How Do I Stop My Dog From Herding Me and My Family?

stop dog from herding me

Ah, herding dogs. Even when your dog is a Standard Poodle (like our question-asker this week), you’re at risk of some herding when you live with a dog.

In today’s “Ask a Behavior Consultant,” we’re tackling dogs that herd their people.

How do I teach my dog to NOT herd us on the way back to the house after a long run around the meadow.  She starts circling us, barking aggressively, and even jumps up and nips our arms or thighs.

Herded Like a Sheep

What a frustrating problem! It sounds like their dog is having a ton of fun, but the humans… less so.

Step 1: Teach Your Dog Some Impulse Control

We love impulse control games. I think this dog could particularly benefit from #11 on this list, “Ready, Set, DOWN!” as well as #12, Nosework.

Playing these games with your dog outside of the meadow will help teach your dog to think through her own excitement.

These games will also help teach your dog that the fun doesn’t end just because you leave the meadow. This herding behavior could be related to your dog trying to stop you from leaving the park, because she doesn’t want to go home. It does sound frustration-based.

The Ready, Set, DOWN! game will really help your dog learn to go from excited to obedient.

Nosework is an incredible calming tool that is exhausting for high-energy dogs. You might want to consider hiding treats and playing nosework on your way home from the meadow, in fact!

Step 2: Give Your Dog Other Outlets

Playing treibball is a surprisingly great way to reduce unwanted herding behaviors in your dog! This sport allows your dog to start learning basic herding behaviors. Once your dog has an outlet for that instinct, you may see a reduction in herding behaviors elsewhere.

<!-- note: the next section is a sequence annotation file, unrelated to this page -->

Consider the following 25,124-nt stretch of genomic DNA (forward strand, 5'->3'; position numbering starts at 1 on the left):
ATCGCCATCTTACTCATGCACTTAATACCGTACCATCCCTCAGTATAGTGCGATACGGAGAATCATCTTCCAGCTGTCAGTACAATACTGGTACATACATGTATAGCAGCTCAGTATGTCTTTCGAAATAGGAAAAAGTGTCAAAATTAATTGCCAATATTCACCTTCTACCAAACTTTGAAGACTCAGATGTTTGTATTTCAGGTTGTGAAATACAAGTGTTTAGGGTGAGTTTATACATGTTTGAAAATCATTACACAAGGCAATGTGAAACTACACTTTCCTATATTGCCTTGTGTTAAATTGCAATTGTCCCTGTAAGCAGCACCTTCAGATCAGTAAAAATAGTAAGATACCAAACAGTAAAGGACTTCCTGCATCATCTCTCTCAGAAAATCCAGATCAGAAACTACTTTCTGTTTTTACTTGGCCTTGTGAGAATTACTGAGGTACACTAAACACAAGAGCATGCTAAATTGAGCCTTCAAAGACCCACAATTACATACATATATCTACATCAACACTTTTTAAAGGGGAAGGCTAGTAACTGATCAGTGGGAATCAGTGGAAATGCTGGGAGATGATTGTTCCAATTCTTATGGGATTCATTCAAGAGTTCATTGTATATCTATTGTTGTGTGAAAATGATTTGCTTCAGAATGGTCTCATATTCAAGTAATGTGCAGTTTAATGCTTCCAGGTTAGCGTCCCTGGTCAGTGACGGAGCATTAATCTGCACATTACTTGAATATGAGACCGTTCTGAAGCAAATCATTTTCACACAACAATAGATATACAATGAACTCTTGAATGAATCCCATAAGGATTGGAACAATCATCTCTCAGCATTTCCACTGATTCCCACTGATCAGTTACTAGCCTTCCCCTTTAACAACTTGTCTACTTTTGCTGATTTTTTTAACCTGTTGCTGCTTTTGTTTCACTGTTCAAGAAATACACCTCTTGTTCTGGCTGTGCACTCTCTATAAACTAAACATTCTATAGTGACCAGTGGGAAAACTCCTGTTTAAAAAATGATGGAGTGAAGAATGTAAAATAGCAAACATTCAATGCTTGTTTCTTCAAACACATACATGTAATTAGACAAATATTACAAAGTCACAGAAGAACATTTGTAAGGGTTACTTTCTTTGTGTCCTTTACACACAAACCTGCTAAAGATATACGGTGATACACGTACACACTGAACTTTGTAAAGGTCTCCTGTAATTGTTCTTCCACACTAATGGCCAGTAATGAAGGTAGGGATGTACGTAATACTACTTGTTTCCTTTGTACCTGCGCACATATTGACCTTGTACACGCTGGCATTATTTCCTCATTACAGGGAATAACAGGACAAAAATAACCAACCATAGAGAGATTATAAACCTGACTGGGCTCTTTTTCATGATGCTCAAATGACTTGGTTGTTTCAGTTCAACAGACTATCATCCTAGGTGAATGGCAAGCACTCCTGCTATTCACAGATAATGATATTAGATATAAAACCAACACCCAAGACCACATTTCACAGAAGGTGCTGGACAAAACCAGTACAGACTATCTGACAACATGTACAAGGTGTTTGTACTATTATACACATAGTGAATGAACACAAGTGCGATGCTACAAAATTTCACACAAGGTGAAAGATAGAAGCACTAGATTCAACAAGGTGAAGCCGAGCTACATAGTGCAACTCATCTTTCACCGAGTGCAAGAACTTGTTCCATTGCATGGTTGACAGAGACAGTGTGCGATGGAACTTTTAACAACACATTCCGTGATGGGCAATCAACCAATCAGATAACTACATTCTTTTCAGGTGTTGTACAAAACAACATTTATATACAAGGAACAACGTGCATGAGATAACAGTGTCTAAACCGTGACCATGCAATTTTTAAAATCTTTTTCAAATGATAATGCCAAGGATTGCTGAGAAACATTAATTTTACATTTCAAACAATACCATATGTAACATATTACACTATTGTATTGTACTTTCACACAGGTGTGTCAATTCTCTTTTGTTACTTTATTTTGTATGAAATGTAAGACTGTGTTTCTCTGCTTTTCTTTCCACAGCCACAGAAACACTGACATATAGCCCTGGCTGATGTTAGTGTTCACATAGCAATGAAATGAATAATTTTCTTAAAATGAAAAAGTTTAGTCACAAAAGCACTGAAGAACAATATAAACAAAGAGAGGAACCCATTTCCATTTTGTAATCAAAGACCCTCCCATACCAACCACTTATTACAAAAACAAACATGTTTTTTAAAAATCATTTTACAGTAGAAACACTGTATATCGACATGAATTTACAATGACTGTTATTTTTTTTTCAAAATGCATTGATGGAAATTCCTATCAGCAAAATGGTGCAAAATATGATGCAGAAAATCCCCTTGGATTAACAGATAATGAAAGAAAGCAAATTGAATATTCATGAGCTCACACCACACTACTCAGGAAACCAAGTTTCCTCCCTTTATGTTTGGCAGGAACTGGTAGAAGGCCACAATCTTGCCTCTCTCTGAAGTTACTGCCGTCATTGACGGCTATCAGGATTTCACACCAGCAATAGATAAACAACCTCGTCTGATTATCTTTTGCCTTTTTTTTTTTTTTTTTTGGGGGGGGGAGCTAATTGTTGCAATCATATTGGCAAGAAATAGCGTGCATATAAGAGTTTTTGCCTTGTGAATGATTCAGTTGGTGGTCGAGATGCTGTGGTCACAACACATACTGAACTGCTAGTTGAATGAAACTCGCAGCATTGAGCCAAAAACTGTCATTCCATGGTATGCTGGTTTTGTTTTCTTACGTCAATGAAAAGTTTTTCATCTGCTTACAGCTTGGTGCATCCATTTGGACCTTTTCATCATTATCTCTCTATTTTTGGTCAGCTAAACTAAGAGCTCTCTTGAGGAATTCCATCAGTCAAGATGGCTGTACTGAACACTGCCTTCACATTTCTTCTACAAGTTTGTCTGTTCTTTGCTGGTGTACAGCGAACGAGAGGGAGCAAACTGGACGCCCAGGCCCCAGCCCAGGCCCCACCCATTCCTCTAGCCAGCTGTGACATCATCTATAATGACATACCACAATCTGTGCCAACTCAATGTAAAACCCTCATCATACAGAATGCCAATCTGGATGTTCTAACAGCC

Treibball has another benefit for stopping dogs from herding. As part of the sport, you’ll also teach your dog cues that you can use to interrupt her behavior. Once you can control the herding behaviors, it’s a lot less nasty!

Going along with what we said above, it’s also important to make sure that daily romps in the meadow aren’t the only exciting part of your dog’s day. Feeding puzzle toys in an Easter egg hunt (as described in step 2 of this article) can do wonders for giving your dog more to look forward to.

Mental stimulation will help your dog “cool it” elsewhere.

Step 3: Teach Alternative Behaviors

Does your dog know a few basic cues already? If so, great! You can actually use those to interrupt the barking, nipping, and herding behaviors.

I like using hand targets, but sit or down will work as well. Start practicing the “Can You Listen When…?” game. Once your dog is really successful with the game in other situations, you can start introducing it to the meadow.

If your dog is sitting, lying down, or hand targeting, she can’t also be herding you obnoxiously.

Step 4: Triage as Needed

For now, while you work on all of these other interventions, it’s time for triage (also known as management in dog training).

Put your dog on a leash and use your defensive leash handling skills to avoid getting nipped at while you go home.

You can also scatter treats in the grass to distract your dog. This is called a “find it.” Sniffing through the grass will help calm her down. If she’s too excited to eat, you might need to take a break from the meadow.

The more that she practices this unwanted herding behavior without intervention, the harder that habit will be to break!

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